Signs of hope
Disclosure laws are not out of reach in the coming years, and increased participation in local elections, subsidized by voucher systems, may usher in increased voter turnout for national elections. Higher turnout has been shown to heavily favor one of the two major political parties. Hint: It’s not the Republicans.
Liberals should take note of the recent special election in Pennsylvania’s 18th District. Outside donations for the Republican candidate, Rick Saccone, were more than five times larger than for the Democrat, Conor Lamb. Yet Lamb pulled off the upset, showing money isn’t everything. He drew strength from a well-mobilized, engaged electorate.
Such vigor can be stimulated in elections across the country — particularly if we provide concrete, monetary means for voters to participate in the selection of their representatives.
Rather than continuing to rail against Citizens United, reformers should pursue strategies that increase democratic participation and encourage voter turnout.
For a decade, the United States backed an international body investigating corruption in Guatemala. Now experts are asking why the White House is silent as the country’s president, Jimmy Morales, wages war on the panel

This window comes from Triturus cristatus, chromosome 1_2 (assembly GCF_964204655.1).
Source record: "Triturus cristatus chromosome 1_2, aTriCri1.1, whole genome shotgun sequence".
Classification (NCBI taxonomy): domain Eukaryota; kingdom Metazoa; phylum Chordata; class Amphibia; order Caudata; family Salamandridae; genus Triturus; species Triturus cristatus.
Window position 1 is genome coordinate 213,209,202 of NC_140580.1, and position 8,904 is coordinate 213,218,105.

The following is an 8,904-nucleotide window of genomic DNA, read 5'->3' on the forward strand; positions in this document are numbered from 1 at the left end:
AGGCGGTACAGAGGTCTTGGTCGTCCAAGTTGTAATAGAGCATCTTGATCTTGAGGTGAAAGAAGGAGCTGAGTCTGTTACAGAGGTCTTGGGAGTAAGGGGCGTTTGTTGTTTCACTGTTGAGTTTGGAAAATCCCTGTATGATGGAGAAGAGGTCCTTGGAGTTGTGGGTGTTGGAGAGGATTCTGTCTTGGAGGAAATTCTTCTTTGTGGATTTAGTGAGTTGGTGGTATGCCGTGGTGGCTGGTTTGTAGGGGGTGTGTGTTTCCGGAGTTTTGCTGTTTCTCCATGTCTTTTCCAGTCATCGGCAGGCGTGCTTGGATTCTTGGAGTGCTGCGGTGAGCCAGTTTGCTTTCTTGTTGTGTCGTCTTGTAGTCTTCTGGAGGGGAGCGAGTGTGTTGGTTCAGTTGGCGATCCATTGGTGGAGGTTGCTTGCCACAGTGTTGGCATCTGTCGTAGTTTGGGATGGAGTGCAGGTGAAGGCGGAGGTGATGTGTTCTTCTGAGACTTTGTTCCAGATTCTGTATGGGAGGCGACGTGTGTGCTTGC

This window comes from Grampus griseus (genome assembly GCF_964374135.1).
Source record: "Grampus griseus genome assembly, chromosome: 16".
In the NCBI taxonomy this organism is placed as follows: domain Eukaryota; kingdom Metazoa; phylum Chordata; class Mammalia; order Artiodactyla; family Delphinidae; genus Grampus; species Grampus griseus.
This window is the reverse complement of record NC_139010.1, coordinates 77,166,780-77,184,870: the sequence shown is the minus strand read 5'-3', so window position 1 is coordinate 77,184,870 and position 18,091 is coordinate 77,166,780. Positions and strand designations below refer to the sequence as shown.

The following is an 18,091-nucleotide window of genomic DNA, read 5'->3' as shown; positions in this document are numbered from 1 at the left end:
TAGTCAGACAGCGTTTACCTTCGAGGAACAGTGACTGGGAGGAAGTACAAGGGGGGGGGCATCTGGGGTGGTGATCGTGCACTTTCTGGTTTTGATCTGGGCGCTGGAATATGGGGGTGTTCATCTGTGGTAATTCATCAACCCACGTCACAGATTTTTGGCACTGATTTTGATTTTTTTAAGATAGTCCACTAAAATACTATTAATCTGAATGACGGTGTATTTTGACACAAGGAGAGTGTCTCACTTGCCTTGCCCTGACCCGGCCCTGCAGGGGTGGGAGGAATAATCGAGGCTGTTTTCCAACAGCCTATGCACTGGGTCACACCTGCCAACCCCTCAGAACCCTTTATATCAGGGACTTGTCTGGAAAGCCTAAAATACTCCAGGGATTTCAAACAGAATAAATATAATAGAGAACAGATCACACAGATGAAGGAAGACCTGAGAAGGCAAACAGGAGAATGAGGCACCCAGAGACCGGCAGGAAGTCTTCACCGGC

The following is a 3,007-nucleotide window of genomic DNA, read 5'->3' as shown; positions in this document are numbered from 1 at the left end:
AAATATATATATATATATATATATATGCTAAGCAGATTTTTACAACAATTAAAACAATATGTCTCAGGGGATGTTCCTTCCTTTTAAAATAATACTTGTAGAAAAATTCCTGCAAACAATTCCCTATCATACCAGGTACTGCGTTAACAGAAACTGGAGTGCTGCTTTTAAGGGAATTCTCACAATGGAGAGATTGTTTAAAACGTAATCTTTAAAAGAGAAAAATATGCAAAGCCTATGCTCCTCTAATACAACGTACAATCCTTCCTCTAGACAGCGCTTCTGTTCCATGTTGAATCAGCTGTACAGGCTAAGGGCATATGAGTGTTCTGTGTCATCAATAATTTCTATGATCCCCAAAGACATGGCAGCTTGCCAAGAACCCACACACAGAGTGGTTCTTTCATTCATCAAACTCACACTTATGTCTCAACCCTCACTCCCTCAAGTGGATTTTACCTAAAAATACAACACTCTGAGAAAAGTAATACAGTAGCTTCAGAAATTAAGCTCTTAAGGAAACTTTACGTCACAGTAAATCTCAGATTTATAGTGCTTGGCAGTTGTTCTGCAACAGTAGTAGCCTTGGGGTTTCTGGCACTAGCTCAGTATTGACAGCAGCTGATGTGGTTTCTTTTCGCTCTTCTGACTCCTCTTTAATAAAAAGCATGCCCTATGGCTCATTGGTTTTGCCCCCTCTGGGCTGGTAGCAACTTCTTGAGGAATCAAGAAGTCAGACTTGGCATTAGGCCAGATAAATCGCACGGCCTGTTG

In May, Guatemala became the first country in the world to follow in the Trump administration’s footsteps and move its Israeli embassy from Tel Aviv to Jerusalem. The White House promised at the time that it would reward the small Latin American country for its decision. Could that reward come in the form of turning a blind eye to attacks by Guatemala’s president on an international anti-corruption body?
Experts and former U.S. officials see a possible link between Guatemala’s decision to move the embassy and the Trump administration’s change of policy with regards to the International Commission Against Impunity in Guatemala (CICIG), a U.N.-supported panel that has uncovered vast corruption scandals in the country.
The administration, according to experts on U.S. policy in Latin America, is looking the other way while Guatemalan President Jimmy Morales tries to dismantle CICIG by sending military forces to its local office and barring the panel’s head, Iván Velásquez, from entering the country.
“The American position on this issue has shifted dramatically – not just in comparison to how the Bush and Obama administrations treated it, but also in comparison to how the Trump administration treated it just last summer,” said Benjamin Gedan, an expert on Latin America at the Wilson Center in Washington.
Gedan said he has no direct knowledge of a connection between Guatemala’s policy on Jerusalem and Trump’s policy on the Latin American state. He notes, though, that “this seems like a possible explanation. The change in American policy on CICIG makes no sense.”